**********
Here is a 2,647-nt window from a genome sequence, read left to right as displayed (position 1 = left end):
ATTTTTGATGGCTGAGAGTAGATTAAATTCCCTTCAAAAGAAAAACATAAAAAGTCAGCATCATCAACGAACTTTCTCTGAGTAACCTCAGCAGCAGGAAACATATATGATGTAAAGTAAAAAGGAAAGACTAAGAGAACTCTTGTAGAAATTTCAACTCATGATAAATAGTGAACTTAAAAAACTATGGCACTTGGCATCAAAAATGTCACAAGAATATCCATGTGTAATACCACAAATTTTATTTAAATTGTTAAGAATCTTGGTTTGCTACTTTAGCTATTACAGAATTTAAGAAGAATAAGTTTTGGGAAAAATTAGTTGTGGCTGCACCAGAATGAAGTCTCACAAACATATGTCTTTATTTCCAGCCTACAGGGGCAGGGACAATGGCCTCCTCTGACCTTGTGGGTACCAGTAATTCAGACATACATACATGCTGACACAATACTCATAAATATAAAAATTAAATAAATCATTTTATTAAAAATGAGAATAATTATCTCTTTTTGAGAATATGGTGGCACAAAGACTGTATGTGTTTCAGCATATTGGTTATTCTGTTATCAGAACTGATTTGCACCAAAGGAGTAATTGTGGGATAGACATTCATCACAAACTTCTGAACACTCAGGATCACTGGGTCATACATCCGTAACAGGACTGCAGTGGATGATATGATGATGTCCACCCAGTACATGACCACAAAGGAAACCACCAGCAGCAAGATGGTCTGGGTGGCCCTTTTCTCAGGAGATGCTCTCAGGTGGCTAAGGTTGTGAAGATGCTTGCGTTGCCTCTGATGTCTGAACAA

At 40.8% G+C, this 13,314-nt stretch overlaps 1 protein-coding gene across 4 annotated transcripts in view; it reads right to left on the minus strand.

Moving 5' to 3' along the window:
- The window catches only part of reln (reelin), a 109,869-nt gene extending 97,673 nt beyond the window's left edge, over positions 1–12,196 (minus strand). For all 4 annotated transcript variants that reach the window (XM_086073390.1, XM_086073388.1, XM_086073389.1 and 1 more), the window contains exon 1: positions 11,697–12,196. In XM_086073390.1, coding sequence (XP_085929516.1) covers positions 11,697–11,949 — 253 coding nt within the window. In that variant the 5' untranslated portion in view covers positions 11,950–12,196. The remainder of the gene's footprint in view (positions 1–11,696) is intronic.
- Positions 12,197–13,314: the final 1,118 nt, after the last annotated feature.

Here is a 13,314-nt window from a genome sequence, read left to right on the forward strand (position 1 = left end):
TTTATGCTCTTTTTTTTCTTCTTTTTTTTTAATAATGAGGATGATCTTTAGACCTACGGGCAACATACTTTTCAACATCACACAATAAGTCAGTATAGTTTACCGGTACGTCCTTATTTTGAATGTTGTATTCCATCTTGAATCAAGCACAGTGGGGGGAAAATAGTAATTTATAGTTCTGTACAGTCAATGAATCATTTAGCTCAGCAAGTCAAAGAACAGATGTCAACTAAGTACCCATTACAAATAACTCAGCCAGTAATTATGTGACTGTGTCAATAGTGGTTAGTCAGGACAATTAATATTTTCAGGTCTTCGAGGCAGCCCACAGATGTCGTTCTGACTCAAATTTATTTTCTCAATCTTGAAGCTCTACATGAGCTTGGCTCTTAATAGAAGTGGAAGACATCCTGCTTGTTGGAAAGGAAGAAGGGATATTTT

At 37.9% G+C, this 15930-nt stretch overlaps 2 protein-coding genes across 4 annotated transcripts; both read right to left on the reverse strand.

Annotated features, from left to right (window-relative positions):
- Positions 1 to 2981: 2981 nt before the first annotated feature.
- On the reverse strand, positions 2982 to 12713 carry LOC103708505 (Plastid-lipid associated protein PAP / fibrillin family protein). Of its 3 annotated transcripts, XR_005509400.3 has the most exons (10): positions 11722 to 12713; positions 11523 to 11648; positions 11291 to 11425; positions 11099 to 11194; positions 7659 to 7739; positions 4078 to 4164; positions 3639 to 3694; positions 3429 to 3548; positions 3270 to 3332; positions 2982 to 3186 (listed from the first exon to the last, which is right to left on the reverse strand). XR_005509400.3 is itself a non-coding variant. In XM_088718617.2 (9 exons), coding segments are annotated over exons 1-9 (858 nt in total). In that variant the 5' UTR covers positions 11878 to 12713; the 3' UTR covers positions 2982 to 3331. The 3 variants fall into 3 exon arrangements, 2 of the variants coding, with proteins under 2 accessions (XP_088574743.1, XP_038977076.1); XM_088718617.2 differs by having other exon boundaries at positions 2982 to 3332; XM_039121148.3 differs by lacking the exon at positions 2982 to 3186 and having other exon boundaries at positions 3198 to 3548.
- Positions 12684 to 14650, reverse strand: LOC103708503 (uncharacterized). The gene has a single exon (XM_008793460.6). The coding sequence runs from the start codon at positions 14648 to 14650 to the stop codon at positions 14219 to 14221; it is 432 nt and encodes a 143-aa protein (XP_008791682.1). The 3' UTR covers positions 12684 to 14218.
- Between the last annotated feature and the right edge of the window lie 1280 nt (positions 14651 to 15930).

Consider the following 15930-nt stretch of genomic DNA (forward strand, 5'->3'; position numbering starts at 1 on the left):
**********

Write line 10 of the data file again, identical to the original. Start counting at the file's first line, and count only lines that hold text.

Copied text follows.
Annotated features, from left to right (window-relative positions):